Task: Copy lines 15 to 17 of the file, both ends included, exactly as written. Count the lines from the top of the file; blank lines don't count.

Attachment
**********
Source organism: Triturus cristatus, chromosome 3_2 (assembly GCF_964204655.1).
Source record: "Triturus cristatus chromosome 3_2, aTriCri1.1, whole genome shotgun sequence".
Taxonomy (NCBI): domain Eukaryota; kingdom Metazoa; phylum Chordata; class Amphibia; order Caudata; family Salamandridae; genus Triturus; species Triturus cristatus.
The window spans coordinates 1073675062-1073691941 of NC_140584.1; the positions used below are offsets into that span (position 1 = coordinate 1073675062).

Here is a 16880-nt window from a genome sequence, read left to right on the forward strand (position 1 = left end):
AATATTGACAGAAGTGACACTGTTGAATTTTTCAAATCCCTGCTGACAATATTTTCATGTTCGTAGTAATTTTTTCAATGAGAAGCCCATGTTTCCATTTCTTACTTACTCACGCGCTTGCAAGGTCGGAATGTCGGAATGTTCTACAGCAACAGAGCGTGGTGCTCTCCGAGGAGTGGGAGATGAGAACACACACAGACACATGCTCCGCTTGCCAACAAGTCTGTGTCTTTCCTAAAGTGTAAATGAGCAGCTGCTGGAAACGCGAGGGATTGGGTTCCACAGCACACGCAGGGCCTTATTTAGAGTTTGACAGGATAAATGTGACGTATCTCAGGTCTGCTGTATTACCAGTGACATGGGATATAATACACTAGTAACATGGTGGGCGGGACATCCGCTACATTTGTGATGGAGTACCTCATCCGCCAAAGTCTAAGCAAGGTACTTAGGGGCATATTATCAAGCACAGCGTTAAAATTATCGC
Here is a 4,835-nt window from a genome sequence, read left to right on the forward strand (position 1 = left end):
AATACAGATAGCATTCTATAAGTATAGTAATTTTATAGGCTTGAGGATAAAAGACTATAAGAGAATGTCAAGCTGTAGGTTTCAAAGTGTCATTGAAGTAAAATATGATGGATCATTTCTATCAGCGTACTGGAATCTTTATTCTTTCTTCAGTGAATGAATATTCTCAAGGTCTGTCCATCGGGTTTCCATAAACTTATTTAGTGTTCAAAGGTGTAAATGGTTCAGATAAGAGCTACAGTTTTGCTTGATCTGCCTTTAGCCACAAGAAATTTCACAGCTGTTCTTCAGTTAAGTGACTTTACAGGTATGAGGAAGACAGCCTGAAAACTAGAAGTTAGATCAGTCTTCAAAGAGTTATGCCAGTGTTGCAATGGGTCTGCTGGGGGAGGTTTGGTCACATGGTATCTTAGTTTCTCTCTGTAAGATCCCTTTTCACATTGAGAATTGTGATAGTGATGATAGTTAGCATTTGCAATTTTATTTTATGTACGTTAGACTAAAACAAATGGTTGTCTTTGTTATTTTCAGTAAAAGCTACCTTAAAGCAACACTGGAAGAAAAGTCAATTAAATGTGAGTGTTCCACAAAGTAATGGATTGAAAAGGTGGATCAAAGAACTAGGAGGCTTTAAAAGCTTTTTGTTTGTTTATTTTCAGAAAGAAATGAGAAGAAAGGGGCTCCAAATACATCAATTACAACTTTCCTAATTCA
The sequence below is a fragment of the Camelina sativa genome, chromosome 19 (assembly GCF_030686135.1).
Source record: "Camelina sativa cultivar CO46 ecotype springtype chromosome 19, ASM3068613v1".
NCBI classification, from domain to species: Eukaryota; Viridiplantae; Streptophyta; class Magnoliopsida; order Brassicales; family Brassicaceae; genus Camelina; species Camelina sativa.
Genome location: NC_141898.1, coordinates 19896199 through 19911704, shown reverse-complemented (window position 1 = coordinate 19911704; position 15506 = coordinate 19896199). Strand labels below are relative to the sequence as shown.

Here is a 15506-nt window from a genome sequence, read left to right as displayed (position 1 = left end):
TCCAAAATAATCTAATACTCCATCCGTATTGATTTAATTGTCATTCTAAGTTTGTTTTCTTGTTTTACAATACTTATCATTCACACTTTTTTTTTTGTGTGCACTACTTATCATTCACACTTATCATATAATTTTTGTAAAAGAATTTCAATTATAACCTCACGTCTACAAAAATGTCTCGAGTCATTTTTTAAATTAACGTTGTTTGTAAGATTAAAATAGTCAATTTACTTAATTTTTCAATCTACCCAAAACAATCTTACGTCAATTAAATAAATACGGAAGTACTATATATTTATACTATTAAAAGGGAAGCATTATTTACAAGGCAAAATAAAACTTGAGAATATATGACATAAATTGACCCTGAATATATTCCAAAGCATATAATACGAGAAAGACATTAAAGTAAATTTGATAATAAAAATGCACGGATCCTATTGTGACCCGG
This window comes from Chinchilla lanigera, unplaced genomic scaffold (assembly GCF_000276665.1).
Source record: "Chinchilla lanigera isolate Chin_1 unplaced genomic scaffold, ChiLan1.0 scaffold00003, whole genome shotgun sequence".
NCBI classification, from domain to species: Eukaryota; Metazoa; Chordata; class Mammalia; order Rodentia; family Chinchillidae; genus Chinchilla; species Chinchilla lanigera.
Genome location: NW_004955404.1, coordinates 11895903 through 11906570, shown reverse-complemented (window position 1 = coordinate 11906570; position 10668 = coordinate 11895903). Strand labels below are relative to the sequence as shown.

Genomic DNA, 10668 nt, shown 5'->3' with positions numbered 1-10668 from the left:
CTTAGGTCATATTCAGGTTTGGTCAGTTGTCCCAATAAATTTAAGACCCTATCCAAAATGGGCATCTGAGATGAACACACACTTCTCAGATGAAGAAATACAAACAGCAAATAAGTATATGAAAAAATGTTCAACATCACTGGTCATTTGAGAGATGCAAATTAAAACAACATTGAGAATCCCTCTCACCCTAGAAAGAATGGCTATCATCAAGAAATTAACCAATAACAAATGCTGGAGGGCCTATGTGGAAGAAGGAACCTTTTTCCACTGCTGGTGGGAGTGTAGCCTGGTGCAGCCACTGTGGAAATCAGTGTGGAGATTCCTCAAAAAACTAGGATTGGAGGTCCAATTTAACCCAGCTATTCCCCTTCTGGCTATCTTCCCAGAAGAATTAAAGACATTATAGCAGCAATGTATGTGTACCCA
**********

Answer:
This window comes from Chinchilla lanigera, unplaced genomic scaffold (assembly GCF_000276665.1).
Source record: "Chinchilla lanigera isolate Chin_1 unplaced genomic scaffold, ChiLan1.0 scaffold00003, whole genome shotgun sequence".
NCBI classification, from domain to species: Eukaryota; Metazoa; Chordata; class Mammalia; order Rodentia; family Chinchillidae; genus Chinchilla; species Chinchilla lanigera.